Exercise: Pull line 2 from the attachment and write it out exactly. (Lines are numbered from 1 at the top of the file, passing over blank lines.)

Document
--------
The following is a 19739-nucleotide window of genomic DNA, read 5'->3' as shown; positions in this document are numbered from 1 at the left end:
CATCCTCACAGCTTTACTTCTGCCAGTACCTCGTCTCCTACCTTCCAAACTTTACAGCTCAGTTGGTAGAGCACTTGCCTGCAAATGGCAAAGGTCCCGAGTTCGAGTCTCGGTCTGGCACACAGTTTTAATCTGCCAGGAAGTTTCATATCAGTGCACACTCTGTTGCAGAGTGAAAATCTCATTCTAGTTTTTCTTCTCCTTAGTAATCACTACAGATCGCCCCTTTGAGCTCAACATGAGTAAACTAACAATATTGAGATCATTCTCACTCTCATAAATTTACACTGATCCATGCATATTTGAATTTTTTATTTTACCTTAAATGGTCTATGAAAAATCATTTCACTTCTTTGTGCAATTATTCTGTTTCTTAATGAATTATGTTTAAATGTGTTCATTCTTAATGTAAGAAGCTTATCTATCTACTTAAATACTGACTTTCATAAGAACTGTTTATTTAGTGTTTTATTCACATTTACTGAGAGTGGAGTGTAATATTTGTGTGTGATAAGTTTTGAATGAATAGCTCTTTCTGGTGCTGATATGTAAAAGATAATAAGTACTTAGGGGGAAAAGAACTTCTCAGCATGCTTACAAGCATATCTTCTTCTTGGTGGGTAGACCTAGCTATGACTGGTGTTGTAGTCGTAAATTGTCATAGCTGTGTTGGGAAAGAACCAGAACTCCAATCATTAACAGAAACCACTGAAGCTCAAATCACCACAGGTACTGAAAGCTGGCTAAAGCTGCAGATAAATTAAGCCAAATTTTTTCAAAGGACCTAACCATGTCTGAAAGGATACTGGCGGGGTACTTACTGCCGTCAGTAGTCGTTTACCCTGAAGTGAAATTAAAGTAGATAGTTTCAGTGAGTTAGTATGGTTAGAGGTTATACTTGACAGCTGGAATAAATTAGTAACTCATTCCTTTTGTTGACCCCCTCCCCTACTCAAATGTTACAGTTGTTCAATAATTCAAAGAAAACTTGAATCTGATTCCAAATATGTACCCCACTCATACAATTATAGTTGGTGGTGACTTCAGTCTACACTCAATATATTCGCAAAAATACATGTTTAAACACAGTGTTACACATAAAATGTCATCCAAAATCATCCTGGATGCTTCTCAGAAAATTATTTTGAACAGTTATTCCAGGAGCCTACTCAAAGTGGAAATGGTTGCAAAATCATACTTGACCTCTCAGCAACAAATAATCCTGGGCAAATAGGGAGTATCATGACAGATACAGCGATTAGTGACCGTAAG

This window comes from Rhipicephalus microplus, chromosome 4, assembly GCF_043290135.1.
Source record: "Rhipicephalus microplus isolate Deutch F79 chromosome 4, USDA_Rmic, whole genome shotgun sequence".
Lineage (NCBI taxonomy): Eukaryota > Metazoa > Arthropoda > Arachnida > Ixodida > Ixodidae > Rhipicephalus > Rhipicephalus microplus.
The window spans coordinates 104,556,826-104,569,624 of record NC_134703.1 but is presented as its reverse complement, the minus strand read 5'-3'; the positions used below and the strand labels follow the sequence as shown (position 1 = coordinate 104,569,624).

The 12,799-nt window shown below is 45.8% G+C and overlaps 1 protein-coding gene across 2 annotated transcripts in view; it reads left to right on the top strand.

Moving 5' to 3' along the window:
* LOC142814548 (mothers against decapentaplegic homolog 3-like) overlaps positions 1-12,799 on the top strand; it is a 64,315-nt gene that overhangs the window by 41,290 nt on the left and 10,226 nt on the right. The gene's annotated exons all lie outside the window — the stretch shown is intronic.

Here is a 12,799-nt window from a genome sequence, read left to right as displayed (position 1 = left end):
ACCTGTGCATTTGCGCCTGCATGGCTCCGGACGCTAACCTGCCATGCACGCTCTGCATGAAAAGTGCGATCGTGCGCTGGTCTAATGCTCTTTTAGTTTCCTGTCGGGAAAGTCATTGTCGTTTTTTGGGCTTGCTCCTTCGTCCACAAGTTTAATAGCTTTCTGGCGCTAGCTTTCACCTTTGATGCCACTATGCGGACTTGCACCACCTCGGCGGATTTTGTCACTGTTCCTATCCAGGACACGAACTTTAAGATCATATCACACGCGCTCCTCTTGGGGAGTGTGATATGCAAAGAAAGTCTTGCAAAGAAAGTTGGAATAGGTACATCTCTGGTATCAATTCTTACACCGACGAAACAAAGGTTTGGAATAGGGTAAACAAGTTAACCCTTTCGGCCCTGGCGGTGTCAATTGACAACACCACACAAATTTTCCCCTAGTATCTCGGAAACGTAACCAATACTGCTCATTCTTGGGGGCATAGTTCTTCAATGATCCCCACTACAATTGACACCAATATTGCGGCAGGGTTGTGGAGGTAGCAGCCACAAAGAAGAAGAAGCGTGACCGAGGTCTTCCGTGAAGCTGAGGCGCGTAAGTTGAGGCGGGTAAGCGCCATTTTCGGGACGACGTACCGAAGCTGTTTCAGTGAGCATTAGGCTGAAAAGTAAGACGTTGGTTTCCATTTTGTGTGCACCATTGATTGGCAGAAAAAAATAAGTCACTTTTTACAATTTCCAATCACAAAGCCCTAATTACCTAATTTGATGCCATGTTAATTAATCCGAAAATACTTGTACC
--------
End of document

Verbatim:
CATCCTCACAGCTTTACTTCTGCCAGTACCTCGTCTCCTACCTTCCAAACTTTACAGCTCAGTTGGTAGAGCACTTGCCTGCAAATGGCAAAGGTCCCGAGTTCGAGTCTCGGTCTGGCACACAGTTTTAATCTGCCAGGAAGTTTCATATCAGTGCACACTCTGTTGCAGAGTGAAAATCTCATTCTAGTTTTTCTTCTCCTTAGTAATCACTACAGATCGCCCCTTTGAGCTCAACATGAGTAAACTAACAATATTGAGATCATTCTCACTCTCATAAATTTACACTGATCCATGCATATTTGAATTTTTTATTTTACCTTAAATGGTCTATGAAAAATCATTTCACTTCTTTGTGCAATTATTCTGTTTCTTAATGAATTATGTTTAAATGTGTTCATTCTTAATGTAAGAAGCTTATCTATCTACTTAAATACTGACTTTCATAAGAACTGTTTATTTAGTGTTTTATTCACATTTACTGAGAGTGGAGTGTAATATTTGTGTGTGATAAGTTTTGAATGAATAGCTCTTTCTGGTGCTGATATGTAAAAGATAATAAGTACTTAGGGGGAAAAGAACTTCTCAGCATGCTTACAAGCATATCTTCTTCTTGGTGGGTAGACCTAGCTATGACTGGTGTTGTAGTCGTAAATTGTCATAGCTGTGTTGGGAAAGAACCAGAACTCCAATCATTAACAGAAACCACTGAAGCTCAAATCACCACAGGTACTGAAAGCTGGCTAAAGCTGCAGATAAATTAAGCCAAATTTTTTCAAAGGACCTAACCATGTCTGAAAGGATACTGGCGGGGTACTTACTGCCGTCAGTAGTCGTTTACCCTGAAGTGAAATTAAAGTAGATAGTTTCAGTGAGTTAGTATGGTTAGAGGTTATACTTGACAGCTGGAATAAATTAGTAACTCATTCCTTTTGTTGACCCCCTCCCCTACTCAAATGTTACAGTTGTTCAATAATTCAAAGAAAACTTGAATCTGATTCCAAATATGTACCCCACTCATACAATTATAGTTGGTGGTGACTTCAGTCTACACTCAATATATTCGCAAAAATACATGTTTAAACACAGTGTTACACATAAAATGTCATCCAAAATCATCCTGGATGCTTCTCAGAAAATTATTTTGAACAGTTATTCCAGGAGCCTACTCAAAGTGGAAATGGTTGCAAAATCATACTTGACCTCTCAGCAACAAATAATCCTGGGCAAATAGGGAGTATCATGACAGATACAGCGATTAGTGACCGTAAG